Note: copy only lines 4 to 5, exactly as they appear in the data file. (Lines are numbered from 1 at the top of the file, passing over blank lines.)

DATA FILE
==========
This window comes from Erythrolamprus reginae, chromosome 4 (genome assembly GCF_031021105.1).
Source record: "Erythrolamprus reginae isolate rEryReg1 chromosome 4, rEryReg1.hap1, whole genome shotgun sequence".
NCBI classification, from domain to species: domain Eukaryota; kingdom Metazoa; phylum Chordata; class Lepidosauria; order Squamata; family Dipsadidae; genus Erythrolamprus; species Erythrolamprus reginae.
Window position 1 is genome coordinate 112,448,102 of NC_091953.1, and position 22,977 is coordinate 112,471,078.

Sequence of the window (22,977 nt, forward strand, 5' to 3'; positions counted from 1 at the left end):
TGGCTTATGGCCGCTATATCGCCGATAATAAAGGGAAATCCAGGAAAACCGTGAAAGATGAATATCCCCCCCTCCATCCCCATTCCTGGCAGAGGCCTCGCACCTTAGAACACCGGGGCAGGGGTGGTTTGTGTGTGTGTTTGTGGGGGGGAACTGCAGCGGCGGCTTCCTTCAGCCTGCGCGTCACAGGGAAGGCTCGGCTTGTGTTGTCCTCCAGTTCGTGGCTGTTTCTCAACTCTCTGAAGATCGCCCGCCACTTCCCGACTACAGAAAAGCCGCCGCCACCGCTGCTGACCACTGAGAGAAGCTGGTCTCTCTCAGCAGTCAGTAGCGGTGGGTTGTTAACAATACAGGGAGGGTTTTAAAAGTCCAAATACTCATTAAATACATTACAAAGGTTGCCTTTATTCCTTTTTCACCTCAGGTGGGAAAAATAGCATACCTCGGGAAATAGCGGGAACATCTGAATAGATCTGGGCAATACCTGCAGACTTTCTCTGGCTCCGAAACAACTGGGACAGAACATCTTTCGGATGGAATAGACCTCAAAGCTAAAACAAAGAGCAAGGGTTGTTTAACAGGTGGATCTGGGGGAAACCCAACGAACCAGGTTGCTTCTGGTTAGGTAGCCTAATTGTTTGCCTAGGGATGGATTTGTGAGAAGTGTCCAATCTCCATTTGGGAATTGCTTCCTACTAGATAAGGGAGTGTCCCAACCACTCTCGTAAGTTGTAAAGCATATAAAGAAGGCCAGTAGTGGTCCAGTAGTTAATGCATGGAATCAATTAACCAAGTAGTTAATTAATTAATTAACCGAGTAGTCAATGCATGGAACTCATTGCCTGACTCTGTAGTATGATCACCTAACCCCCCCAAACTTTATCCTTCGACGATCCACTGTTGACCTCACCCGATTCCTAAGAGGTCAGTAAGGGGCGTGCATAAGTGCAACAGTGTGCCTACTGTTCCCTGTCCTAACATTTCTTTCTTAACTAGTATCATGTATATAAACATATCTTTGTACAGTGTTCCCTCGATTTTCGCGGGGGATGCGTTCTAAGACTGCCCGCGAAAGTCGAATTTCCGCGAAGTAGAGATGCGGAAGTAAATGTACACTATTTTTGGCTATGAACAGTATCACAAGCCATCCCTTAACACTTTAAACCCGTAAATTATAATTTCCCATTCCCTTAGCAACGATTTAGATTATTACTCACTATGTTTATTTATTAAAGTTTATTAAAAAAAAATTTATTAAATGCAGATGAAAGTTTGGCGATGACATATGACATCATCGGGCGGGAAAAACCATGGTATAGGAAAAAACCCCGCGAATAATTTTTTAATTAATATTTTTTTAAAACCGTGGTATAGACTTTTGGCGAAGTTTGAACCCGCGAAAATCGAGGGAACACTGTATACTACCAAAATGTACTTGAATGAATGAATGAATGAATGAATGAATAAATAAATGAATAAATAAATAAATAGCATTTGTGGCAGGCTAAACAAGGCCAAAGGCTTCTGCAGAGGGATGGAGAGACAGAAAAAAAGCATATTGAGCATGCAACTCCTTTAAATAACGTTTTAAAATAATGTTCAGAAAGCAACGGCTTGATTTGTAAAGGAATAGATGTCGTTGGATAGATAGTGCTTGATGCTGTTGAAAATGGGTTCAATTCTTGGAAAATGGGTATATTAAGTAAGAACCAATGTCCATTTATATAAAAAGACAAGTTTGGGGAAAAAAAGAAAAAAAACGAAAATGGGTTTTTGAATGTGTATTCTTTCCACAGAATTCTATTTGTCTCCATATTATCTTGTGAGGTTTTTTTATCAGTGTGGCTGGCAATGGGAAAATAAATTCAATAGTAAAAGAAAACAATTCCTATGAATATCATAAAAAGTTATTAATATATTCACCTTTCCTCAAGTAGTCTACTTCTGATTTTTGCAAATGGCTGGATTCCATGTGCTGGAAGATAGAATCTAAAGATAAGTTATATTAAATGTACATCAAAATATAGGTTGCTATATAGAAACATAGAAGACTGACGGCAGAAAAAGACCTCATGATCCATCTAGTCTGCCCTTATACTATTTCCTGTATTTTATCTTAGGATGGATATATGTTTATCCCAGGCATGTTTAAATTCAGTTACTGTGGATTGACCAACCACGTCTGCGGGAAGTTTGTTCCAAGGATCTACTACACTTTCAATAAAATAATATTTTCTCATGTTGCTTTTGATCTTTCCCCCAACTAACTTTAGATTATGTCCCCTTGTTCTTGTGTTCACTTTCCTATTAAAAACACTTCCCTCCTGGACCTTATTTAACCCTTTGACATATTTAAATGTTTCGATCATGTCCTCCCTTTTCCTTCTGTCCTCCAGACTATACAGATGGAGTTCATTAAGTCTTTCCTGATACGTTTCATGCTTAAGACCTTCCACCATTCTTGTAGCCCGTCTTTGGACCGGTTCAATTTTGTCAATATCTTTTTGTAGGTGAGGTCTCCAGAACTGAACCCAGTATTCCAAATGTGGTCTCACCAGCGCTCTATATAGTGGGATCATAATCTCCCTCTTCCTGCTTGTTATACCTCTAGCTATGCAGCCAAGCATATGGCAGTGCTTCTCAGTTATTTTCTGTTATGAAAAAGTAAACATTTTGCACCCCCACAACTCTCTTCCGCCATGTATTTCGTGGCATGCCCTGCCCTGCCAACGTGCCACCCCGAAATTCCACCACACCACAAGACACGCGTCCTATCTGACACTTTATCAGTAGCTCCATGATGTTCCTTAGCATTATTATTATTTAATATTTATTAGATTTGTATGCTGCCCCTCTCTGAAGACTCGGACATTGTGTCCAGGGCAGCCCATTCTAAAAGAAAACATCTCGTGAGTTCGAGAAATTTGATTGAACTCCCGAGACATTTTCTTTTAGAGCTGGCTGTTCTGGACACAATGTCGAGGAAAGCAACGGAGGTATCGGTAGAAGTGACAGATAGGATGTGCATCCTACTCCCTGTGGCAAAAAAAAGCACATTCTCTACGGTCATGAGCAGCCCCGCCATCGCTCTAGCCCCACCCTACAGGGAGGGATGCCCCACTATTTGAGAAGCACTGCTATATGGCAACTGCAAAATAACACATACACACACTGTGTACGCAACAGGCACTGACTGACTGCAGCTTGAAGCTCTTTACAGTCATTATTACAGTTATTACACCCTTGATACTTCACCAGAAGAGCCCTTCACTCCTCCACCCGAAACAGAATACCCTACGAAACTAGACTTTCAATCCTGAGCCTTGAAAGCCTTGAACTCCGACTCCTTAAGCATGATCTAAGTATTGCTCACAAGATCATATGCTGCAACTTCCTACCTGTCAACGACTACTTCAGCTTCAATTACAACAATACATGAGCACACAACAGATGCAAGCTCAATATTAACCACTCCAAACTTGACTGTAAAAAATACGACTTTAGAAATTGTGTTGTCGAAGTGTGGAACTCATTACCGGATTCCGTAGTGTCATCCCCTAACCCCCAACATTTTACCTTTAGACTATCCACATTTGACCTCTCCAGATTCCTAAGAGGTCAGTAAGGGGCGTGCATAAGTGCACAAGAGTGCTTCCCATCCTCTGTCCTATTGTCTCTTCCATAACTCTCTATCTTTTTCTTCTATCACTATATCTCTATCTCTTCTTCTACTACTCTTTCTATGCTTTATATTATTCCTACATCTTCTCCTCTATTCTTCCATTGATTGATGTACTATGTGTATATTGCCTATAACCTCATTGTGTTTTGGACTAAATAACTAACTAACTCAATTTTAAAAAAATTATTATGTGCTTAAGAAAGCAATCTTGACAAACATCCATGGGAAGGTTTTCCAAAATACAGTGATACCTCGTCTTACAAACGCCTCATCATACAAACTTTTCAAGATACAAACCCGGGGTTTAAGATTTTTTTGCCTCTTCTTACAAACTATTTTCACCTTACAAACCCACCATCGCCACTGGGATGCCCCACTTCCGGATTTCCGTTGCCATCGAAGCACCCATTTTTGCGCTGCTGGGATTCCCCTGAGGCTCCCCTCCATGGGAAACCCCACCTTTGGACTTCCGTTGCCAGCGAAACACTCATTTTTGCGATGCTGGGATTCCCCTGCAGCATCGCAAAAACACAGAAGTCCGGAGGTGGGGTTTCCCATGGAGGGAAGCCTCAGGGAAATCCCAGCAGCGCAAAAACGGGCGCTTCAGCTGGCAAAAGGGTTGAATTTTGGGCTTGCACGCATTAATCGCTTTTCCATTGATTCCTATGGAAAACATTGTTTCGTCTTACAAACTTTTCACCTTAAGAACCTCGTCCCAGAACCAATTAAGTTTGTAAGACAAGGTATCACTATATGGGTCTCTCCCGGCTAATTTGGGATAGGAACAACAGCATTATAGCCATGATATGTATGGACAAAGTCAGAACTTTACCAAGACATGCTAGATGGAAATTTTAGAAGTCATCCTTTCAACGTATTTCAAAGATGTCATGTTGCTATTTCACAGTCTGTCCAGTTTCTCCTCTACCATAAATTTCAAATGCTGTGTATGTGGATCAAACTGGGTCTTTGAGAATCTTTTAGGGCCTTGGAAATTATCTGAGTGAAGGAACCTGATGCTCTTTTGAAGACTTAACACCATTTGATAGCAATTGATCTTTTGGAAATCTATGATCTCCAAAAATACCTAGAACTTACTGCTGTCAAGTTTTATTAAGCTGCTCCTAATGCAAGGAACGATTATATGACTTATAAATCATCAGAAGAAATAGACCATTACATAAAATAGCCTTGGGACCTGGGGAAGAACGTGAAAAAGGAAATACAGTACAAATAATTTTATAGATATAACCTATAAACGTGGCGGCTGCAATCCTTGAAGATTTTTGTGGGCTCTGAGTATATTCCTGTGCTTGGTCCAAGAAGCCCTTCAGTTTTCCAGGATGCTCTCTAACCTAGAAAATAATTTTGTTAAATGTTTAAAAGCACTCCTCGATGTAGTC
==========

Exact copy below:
Window position 1 is genome coordinate 112,448,102 of NC_091953.1, and position 22,977 is coordinate 112,471,078.

Sequence of the window (22,977 nt, forward strand, 5' to 3'; positions counted from 1 at the left end):